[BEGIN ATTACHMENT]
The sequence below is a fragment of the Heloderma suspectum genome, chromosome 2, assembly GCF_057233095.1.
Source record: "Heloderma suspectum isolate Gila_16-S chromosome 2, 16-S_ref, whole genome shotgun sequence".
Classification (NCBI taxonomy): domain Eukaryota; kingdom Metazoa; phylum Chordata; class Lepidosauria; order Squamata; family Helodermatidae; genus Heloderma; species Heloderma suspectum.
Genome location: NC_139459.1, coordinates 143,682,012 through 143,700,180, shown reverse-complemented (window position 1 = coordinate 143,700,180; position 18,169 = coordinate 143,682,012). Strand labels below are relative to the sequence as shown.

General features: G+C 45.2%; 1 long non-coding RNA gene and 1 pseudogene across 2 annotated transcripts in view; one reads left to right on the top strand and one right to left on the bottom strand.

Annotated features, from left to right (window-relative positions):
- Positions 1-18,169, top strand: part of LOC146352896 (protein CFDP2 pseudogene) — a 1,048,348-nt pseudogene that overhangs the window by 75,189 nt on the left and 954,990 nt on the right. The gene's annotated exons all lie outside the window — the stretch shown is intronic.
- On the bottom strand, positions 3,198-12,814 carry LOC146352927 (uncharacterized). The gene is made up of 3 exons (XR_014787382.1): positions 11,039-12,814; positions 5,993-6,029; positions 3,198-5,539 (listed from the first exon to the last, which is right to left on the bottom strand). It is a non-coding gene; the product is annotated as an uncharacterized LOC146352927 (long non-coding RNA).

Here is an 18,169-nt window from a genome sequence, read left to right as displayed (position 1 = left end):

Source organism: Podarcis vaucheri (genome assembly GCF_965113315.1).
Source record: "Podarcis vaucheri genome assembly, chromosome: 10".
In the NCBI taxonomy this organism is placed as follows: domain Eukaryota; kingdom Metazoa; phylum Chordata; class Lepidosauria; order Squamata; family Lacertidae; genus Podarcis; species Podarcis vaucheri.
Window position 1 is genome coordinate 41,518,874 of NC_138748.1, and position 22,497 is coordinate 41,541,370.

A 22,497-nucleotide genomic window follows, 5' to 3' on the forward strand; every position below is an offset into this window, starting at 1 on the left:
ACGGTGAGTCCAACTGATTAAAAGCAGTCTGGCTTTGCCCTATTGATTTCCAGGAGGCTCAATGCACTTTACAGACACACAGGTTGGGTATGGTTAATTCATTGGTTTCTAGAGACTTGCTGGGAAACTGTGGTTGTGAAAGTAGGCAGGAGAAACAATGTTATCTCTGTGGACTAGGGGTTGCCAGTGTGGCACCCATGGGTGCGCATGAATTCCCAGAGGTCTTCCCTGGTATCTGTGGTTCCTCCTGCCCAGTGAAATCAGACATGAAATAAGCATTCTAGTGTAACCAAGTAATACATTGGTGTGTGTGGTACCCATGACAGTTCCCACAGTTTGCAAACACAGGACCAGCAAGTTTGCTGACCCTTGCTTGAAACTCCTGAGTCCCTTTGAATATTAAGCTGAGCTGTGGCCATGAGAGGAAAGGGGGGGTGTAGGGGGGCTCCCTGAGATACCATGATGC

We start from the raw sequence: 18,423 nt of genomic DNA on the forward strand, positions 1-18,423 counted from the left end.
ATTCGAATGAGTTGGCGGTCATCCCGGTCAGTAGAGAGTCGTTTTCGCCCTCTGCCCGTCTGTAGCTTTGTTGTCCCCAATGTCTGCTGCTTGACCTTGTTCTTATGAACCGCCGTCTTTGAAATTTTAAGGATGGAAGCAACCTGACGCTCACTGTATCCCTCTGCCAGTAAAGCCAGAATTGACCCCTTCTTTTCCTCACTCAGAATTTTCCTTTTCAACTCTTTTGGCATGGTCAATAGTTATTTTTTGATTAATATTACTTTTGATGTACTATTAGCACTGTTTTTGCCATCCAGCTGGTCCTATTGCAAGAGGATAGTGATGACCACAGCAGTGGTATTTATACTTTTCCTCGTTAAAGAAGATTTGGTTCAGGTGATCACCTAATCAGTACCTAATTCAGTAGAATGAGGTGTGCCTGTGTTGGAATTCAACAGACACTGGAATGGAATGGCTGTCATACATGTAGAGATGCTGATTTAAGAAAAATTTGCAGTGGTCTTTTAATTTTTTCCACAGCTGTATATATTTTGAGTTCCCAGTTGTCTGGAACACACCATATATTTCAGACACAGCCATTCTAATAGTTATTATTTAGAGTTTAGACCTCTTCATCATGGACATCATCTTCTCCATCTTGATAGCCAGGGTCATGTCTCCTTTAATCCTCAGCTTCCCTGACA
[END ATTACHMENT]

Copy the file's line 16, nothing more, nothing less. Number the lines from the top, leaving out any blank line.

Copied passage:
We start from the raw sequence: 18,423 nt of genomic DNA on the forward strand, positions 1-18,423 counted from the left end.